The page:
For many people establishing a meditation practice, buying a sitting cushion of one’s own is a big moment. Many people find that there is something special about having their own cushion…
The California Vipassana Center (more formally known as ” Dhamma Mahavana”, or “Great Forest of Buddhist Teachings”) is a large meditation center in the wooded near Fresno, in central California. It is the place where I did my first intensive meditation retreat (in 1994), and I have sat two more there since then (in 1996 and 2003). The CVC is also the place where many of my friends have done their first (and only) meditation retreats. “To do a Vipassana” is a phrase that I hear fairly often, and it means to do a ten-day retreat at the CVC, or one of it’s affiliated meditation centers.
A few folks have asked me to let them know what I find out about long long-term yoga training opportunities while here in India. I haven’t done as many yoga intensives as I fantasized I would, but I do think that I have however learned good stuff about what the yoga opportunities are here – by taking retreats, and also taking individual classes, talking to yoga teachers and students, staying at ashrams, and reading things online
Years ago, a friend wrote home that he had reviewed the Landmark Education Forum personal growth course while traveling in Asia. At the time. I thought to myself, man that’s a great idea. Inspired by that, I just reviewed the Landmark Advanced Course this last weekend, here in Mumbai/Bombay India.
Shinzen Young is one of my two top Buddhist teachers (along with the inimitable Gil Fronsdal). It was Shinzen’s vision of the Buddha Way that first got me interested in Buddhism in 1989 (!), and his teachings are still, to this day, the most compelling and resonant vision of the Dharma for me out of all that I have encountered.
Some general themes of the book “Codependent No More” are cultivating boundaries, a healthy sense of separation, solid self-respect, saying “no”, paying attention to one’s own business, and being able to strong and brave in walking one’s path. It’s also about finding balance and general emotional health, and cultivating the ability to love and care for others for real (in a way that isn’t draining).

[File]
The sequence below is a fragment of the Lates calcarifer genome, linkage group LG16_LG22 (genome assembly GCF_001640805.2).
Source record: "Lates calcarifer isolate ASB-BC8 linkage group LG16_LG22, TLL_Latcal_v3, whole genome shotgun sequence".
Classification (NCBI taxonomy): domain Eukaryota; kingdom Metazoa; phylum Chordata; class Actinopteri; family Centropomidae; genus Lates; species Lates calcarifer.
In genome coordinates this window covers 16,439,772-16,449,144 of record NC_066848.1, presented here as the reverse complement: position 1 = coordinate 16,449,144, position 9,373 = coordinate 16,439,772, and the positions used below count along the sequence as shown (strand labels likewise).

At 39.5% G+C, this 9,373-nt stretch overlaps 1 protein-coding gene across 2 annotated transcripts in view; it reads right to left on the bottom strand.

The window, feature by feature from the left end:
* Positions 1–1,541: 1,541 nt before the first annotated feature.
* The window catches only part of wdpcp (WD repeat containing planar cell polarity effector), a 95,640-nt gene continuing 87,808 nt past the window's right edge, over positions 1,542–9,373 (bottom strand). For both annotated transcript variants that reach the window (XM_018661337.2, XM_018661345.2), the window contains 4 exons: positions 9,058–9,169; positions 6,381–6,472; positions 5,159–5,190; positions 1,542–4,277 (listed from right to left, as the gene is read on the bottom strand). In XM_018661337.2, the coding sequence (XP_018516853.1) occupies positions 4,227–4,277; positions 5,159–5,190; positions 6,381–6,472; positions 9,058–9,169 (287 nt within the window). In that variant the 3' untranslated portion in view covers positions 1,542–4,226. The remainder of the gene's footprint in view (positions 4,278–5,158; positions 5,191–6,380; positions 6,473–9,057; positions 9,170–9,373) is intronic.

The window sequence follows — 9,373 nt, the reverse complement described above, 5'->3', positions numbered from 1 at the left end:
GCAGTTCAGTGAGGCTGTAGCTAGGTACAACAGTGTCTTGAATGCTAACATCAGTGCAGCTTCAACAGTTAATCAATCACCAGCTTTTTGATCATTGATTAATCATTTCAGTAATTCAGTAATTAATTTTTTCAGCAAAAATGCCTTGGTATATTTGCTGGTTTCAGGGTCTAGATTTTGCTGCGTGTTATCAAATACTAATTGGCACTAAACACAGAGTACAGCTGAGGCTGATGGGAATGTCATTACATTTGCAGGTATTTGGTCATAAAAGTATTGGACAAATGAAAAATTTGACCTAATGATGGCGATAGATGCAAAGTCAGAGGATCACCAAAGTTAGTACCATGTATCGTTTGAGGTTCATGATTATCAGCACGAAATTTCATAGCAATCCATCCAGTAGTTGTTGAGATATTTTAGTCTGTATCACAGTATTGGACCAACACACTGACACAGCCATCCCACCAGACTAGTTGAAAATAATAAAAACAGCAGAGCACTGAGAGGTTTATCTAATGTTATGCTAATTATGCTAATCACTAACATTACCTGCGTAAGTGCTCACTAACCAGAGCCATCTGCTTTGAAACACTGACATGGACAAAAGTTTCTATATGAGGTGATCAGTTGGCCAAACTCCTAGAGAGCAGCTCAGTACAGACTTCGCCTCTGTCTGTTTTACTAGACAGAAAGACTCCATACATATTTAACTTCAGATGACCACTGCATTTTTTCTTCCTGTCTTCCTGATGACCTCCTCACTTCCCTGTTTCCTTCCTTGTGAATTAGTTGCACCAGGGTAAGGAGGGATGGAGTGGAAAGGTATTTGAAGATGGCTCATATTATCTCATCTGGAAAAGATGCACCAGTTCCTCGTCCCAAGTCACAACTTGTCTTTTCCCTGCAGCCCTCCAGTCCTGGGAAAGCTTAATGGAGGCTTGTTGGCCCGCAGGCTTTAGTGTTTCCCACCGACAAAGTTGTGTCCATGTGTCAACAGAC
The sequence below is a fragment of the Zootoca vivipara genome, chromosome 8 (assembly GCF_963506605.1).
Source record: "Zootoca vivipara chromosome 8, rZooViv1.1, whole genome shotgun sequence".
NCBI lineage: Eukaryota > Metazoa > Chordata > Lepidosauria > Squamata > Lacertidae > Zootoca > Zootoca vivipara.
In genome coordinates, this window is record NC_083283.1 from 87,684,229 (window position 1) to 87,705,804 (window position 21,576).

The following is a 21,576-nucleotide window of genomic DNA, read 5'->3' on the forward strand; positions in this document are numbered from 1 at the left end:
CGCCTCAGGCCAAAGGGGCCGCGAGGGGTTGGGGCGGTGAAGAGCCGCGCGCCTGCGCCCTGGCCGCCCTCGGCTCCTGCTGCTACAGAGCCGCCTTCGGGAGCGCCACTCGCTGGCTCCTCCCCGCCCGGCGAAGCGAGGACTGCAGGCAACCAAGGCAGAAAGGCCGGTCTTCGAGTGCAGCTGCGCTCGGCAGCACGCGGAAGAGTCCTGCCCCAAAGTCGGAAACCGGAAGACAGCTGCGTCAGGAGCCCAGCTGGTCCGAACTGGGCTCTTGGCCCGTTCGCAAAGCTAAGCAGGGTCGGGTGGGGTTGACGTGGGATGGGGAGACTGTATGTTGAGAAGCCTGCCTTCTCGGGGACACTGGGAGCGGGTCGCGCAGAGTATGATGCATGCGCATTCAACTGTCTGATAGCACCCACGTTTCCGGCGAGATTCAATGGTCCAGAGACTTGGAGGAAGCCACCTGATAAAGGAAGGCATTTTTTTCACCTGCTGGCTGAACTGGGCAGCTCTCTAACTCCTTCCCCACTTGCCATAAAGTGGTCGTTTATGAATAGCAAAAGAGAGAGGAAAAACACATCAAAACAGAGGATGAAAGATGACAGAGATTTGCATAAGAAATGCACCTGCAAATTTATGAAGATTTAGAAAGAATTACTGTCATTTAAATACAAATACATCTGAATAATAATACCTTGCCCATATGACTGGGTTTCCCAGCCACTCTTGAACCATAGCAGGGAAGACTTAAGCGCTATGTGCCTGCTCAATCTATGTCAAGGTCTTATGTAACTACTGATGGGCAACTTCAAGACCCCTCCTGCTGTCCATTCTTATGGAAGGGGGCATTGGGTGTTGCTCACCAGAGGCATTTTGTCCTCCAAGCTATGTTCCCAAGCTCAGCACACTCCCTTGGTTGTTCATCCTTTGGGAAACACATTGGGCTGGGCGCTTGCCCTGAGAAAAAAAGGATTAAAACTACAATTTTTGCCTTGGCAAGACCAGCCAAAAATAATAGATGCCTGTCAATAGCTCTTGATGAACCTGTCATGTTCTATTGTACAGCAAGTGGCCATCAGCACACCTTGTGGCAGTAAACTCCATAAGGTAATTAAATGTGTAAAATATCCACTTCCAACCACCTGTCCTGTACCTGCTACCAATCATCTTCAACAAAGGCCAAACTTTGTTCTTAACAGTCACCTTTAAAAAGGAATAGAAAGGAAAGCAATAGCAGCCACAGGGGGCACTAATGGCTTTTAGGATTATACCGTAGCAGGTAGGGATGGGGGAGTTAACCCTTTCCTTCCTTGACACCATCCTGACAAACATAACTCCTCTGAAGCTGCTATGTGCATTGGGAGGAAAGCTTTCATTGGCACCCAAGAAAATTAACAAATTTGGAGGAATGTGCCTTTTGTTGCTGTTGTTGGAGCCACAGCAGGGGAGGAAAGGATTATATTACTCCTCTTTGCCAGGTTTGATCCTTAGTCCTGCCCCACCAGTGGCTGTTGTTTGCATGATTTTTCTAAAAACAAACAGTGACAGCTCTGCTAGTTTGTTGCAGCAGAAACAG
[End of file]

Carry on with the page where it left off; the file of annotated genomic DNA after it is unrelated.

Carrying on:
“Zen Mind, Begnner’s Mind” is mystical and otherworldly yet also day-to-day ordinary, it is philosophical and technical yet also beautifully poetic and literary, it is challenging and demands your best yet is also gentle and patient, it is traditional yet also modern, it is serious and sincere yet also light-hearted and easy, it is simple yet also deep, it is Japanese yet also American.
“Seven Habits Of Highly Effective People” is a deceptively basic-seeming book that will actually will reward the reader with as much depth as they are willing to seek from it. Some themes in the book are developing a sense of purpose and intentionality in life, cultivating self-discipline and ethical behavior, and ways to create social networks that work (which, in the end, comes down to love). A big theme in the book is taking on practices and self-cultivations in the service of self-improvement.
Over the years, people have often asked me for recommendations for Buddhist meditation resources for beginners. Here is what I have been suggesting:
If you want to understand “enlightenment” not just as a concept, but actually learn how it feels to disidentify with yourself as a finite human being, and to instead experience yourself as an expressive action of the entire universe, then this may be the perfect book for you. Nisargadatta’s teachings are relentlessly confrontational and cosmically mind-blowing. If you are ready for them, the words in this book can take every belief (and perceptual) system that you have, and blow them out of the water, stretching you wider than you could have conceived possible. Some times in reading it, I have felt that this book is IT, the end point of the whole journey.
The cost of Spirit Rock’s programs are calibrated towards successful new-Prius-driving professionals with incomes from investments, and there is financial aid for, I guess, the non-profit changing-the-world-but-penniless and urban food stamps sets.
A straight up masterpiece. This book is filled with deep, true, authentic Buddhist wisdom, and yet is written in an easy, extraordinarily clear Americanized vernacular. It is a comprehensive introduction for mindfulness meditation practice, filled with clear instructions for the path. The book challenges the reader to go deep and to practice properly, but it also has a simple, patient, humorous, kind, smiling vibe to it. It covers a wide ground, and yet touches on each subject in depth.
Some of the main intentions of the course, in my words, are to get to the deepest heart of who we are, to have that be seen and celebrated in a community setting, to be aware of what stands between us and being connected to people and to help melt that, and to clear ourselves for getting on with whatever it is that we most want in life.
To me, the heart of Buddhist practice is daily sitting. I find sitting in general makes me less reactive and more aware in life. I tend to feel better about the choices that I make and how I interact with people when I am sitting regularly compared with when I am not. I also have noticed that I enjoy life, going about it more consciously and with greater choice, patience, and spaciousness, when I have been sitting.